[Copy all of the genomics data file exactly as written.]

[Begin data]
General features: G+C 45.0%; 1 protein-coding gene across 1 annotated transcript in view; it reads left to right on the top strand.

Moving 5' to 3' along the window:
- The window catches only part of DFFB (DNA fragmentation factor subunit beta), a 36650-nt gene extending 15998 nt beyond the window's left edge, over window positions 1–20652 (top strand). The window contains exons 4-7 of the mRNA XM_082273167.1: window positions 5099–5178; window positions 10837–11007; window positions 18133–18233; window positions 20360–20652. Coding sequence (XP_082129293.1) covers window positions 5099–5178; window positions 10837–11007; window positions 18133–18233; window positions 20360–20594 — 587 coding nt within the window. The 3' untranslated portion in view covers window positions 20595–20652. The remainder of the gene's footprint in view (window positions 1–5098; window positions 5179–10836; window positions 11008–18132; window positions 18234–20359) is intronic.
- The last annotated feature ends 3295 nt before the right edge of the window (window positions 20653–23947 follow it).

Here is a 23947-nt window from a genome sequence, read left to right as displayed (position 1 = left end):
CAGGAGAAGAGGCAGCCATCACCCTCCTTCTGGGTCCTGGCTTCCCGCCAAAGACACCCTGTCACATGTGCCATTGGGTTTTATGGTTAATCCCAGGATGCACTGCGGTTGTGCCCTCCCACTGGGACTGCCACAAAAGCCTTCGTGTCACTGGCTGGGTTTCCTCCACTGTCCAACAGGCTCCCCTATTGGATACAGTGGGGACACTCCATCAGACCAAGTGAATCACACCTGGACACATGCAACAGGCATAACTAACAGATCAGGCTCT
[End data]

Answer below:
General features: G+C 45.0%; 1 protein-coding gene across 1 annotated transcript in view; it reads left to right on the top strand.

Moving 5' to 3' along the window:
- The window catches only part of DFFB (DNA fragmentation factor subunit beta), a 36650-nt gene extending 15998 nt beyond the window's left edge, over window positions 1–20652 (top strand). The window contains exons 4-7 of the mRNA XM_082273167.1: window positions 5099–5178; window positions 10837–11007; window positions 18133–18233; window positions 20360–20652. Coding sequence (XP_082129293.1) covers window positions 5099–5178; window positions 10837–11007; window positions 18133–18233; window positions 20360–20594 — 587 coding nt within the window. The 3' untranslated portion in view covers window positions 20595–20652. The remainder of the gene's footprint in view (window positions 1–5098; window positions 5179–10836; window positions 11008–18132; window positions 18234–20359) is intronic.
- The last annotated feature ends 3295 nt before the right edge of the window (window positions 20653–23947 follow it).

Here is a 23947-nt window from a genome sequence, read left to right as displayed (position 1 = left end):
CAGGAGAAGAGGCAGCCATCACCCTCCTTCTGGGTCCTGGCTTCCCGCCAAAGACACCCTGTCACATGTGCCATTGGGTTTTATGGTTAATCCCAGGATGCACTGCGGTTGTGCCCTCCCACTGGGACTGCCACAAAAGCCTTCGTGTCACTGGCTGGGTTTCCTCCACTGTCCAACAGGCTCCCCTATTGGATACAGTGGGGACACTCCATCAGACCAAGTGAATCACACCTGGACACATGCAACAGGCATAACTAACAGATCAGGCTCT